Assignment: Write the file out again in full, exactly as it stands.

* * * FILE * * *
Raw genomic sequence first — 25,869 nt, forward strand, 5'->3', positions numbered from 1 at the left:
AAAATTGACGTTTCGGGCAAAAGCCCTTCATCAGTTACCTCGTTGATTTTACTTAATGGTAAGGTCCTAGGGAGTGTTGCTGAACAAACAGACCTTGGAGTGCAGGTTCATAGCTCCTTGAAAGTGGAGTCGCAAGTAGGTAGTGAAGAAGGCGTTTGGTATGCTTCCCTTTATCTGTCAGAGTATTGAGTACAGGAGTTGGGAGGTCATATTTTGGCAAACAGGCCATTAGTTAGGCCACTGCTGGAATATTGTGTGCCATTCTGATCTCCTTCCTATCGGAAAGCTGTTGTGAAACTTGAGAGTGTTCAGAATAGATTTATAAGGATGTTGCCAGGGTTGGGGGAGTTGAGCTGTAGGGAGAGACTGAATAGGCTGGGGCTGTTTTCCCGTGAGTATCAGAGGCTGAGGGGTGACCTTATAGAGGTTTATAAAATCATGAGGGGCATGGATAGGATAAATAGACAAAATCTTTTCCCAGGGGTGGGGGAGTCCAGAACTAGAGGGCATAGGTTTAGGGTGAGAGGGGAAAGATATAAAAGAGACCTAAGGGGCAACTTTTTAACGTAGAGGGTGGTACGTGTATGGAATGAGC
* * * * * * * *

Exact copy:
Raw genomic sequence first — 25,869 nt, forward strand, 5'->3', positions numbered from 1 at the left:
AAAATTGACGTTTCGGGCAAAAGCCCTTCATCAGTTACCTCGTTGATTTTACTTAATGGTAAGGTCCTAGGGAGTGTTGCTGAACAAACAGACCTTGGAGTGCAGGTTCATAGCTCCTTGAAAGTGGAGTCGCAAGTAGGTAGTGAAGAAGGCGTTTGGTATGCTTCCCTTTATCTGTCAGAGTATTGAGTACAGGAGTTGGGAGGTCATATTTTGGCAAACAGGCCATTAGTTAGGCCACTGCTGGAATATTGTGTGCCATTCTGATCTCCTTCCTATCGGAAAGCTGTTGTGAAACTTGAGAGTGTTCAGAATAGATTTATAAGGATGTTGCCAGGGTTGGGGGAGTTGAGCTGTAGGGAGAGACTGAATAGGCTGGGGCTGTTTTCCCGTGAGTATCAGAGGCTGAGGGGTGACCTTATAGAGGTTTATAAAATCATGAGGGGCATGGATAGGATAAATAGACAAAATCTTTTCCCAGGGGTGGGGGAGTCCAGAACTAGAGGGCATAGGTTTAGGGTGAGAGGGGAAAGATATAAAAGAGACCTAAGGGGCAACTTTTTAACGTAGAGGGTGGTACGTGTATGGAATGAGC